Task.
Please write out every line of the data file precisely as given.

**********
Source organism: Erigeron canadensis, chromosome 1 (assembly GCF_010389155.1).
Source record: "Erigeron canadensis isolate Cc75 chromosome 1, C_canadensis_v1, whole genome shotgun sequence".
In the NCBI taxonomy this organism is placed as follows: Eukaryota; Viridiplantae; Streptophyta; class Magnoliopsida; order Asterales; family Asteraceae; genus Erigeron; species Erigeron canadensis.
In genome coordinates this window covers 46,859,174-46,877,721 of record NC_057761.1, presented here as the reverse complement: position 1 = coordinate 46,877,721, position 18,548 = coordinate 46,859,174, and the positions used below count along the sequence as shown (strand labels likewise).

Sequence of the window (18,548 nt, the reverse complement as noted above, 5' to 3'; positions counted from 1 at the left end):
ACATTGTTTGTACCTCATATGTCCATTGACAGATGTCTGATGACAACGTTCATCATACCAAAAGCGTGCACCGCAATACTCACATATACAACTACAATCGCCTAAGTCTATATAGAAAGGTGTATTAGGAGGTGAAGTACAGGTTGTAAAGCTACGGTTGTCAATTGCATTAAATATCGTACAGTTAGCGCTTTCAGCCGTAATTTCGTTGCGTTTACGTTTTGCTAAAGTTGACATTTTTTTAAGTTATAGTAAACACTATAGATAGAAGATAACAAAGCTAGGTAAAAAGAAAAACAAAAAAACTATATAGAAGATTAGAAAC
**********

Source organism: Erigeron canadensis, chromosome 1 (assembly GCF_010389155.1).
Source record: "Erigeron canadensis isolate Cc75 chromosome 1, C_canadensis_v1, whole genome shotgun sequence".
In the NCBI taxonomy this organism is placed as follows: Eukaryota; Viridiplantae; Streptophyta; class Magnoliopsida; order Asterales; family Asteraceae; genus Erigeron; species Erigeron canadensis.
In genome coordinates this window covers 46,859,174-46,877,721 of record NC_057761.1, presented here as the reverse complement: position 1 = coordinate 46,877,721, position 18,548 = coordinate 46,859,174, and the positions used below count along the sequence as shown (strand labels likewise).

Sequence of the window (18,548 nt, the reverse complement as noted above, 5' to 3'; positions counted from 1 at the left end):
ACATTGTTTGTACCTCATATGTCCATTGACAGATGTCTGATGACAACGTTCATCATACCAAAAGCGTGCACCGCAATACTCACATATACAACTACAATCGCCTAAGTCTATATAGAAAGGTGTATTAGGAGGTGAAGTACAGGTTGTAAAGCTACGGTTGTCAATTGCATTAAATATCGTACAGTTAGCGCTTTCAGCCGTAATTTCGTTGCGTTTACGTTTTGCTAAAGTTGACATTTTTTTAAGTTATAGTAAACACTATAGATAGAAGATAACAAAGCTAGGTAAAAAGAAAAACAAAAAAACTATATAGAAGATTAGAAAC